4. The Reckoning

"The Reckoning", which is a particular favourite for me on this album, attempts to take a snapshot of that moment between life and death. At what point does a person cease being alive and become dead? Is it a bit like approaching the event horizon of a black hole, before entering the singularity? I imagined that if our perception of time slowed on approach to death, then that infinitely small period of time between life and death might last an eternity. In the song, the person approaching this moment is forced to confront their conscience and answer to themselves for their poor decisions in life. It’s a kind of sci-fi alternative to meeting St. Peter at the Pearly Gates.

5. Fade In Time

I always loved that poem by Shelley, ‘Ozymandias’ which I remember learning at school when I was 11 years old. One line in particular stands out for me: “Look on my works, ye Mighty, and despair!” With "Fade In Time" I wanted to conjure up similar images of a long-forgotten empire, now crumbling and only occasionally revealed to those who search it out. I wondered about the inhabitants of such a civilisation, knowing that their great works were to be lost, that their names would be forgotten. I tried to imagine the thoughts they might have concerning their legacy, wondering if anyone would discover some trace of their once great monuments, like the crumbling façade of Ozymandias in the desert.

6. In Your Name

People do all sorts of things in the name of ideology, religion, strongly held views and so on. It’s almost as if they abandon their own will and place it in the hands of an idea. "In Your Name" tells the story of a person whose will is entirely subverted by another entity. This person is completely content to be a weapon in someone else’s hand, committing whatever extraordinary acts are required, like a puppet almost, who can’t even command their own limbs, depending entirely upon the instructions of some other consciousness, not altogether their own.


7. Mistakes

"Mistakes", which also featured in on our EP Embers (released in September 2014 - read a review over HERE - Ed.) is something of a departure from the theme of this album. I wanted very much to include it as I’d had some new ideas concerning the vocals and lyrics, and felt that a new version would work well in the context of Identities. I wanted to sing "Mistakes" in a different way, and one in which I felt reflected better the lyrical content of the song. I also wanted to include some new ideas, so there’s a vocal break near the end now that wasn’t there before. I think it works very well, and I’m really pleased with how this songs works with the other songs on this album.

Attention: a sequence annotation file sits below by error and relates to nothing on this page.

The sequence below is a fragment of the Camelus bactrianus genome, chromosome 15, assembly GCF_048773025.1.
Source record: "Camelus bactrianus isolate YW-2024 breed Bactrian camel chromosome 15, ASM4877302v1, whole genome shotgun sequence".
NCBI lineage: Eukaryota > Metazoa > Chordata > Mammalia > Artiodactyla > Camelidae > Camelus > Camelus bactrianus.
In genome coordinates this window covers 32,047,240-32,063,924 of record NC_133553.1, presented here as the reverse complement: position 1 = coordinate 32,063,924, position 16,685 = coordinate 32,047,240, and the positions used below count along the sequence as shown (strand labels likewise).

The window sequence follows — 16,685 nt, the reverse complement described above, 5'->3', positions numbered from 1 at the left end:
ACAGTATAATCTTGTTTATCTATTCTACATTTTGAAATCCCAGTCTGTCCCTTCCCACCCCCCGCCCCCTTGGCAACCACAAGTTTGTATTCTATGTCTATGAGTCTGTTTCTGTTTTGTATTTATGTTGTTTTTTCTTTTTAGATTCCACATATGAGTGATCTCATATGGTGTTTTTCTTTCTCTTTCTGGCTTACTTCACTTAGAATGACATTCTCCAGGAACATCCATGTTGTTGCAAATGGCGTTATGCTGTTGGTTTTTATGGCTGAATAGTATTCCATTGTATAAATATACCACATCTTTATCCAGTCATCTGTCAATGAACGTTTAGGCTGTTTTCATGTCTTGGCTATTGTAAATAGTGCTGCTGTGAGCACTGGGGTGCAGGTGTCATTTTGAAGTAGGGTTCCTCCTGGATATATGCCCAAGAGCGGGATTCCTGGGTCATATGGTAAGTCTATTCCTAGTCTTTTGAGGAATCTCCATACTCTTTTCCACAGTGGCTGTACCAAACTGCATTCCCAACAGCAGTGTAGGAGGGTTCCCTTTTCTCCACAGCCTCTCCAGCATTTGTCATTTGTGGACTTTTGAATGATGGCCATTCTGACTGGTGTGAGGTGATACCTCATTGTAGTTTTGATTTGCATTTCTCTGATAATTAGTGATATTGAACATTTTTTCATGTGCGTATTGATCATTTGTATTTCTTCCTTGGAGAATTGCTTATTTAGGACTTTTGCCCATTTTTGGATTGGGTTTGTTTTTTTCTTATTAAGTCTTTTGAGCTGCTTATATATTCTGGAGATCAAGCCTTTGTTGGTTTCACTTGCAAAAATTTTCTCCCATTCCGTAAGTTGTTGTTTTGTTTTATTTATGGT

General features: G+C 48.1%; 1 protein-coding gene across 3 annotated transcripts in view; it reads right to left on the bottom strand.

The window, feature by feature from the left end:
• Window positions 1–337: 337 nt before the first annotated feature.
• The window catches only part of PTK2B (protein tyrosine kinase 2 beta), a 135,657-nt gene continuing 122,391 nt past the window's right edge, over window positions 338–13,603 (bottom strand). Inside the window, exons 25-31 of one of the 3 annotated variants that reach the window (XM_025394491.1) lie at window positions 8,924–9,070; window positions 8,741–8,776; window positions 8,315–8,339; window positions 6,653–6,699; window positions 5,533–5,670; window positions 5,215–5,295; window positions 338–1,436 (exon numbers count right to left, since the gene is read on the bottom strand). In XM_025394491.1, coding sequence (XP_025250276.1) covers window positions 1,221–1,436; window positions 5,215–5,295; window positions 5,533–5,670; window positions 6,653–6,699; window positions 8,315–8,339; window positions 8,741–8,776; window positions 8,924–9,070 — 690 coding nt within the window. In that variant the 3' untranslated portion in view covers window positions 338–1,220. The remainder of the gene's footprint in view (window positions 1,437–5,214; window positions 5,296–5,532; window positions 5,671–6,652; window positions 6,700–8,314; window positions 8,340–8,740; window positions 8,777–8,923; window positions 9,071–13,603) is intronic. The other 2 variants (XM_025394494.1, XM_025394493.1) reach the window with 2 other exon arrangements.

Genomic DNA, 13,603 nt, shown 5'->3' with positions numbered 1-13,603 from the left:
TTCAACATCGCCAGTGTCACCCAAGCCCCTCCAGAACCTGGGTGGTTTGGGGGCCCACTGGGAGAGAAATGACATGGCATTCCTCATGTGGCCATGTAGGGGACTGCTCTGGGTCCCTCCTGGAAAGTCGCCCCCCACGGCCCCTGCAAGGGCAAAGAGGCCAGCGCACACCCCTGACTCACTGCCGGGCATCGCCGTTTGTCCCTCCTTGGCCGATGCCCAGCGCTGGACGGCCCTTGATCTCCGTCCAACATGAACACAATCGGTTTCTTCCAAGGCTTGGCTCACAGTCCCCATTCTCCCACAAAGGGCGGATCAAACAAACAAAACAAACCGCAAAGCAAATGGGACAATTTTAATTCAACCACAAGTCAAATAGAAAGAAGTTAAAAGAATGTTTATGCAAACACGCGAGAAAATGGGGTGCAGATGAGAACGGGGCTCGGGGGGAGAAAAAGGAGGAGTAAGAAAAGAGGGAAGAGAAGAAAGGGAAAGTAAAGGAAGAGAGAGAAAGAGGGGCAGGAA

8. The Condemned Part I, 9. The Condemned Part II

Up until now Red Sun Revival songs have tended to follow more or less a traditional song structure, with verses, choruses, bridges and so on. We wanted to do something different on this album, something that would stand out from the other songs and change the dynamics a bit. "The Condemned" is a song divided into two parts which flow into one another. As such, it could be considered as one long piece, with the first part being largely instrumental. This song deals with the notion of having to live the same day over and over again for eternity as a kind of punishment for some wrongdoing. I got the idea from Charlie Brooker’s ‘White Christmas’ episode of ‘Black Mirror’. It was an idea that particularly haunted me and seemed to work well with the feel of the music.

10. The Awakening

After the comparative gloom of "The Condemned" the album finishes on a lighter note with "The Awakening". This song is about an acceptance of reality, even if the delusions haven’t entirely faded. Think of the scenes in ‘A Beautiful Mind’ where John Nash deliberately ignores his illusory ‘friends’ after reaching an understanding that they exist only in his mind. He continues to miss them, despite this knowledge. It’s not an entirely happy ending to Identities; it’s more about resolution and starting afresh; conquering those demons.

Red Sun Revival line-up:
Rob Leydon - vocals, programming
Matt Helm - guitar
Christina Emery - violin
Panos Theodoropoulous - bass guitar

Red Sun Revival links: Official website, Facebook
Identities is available for pre-order at this location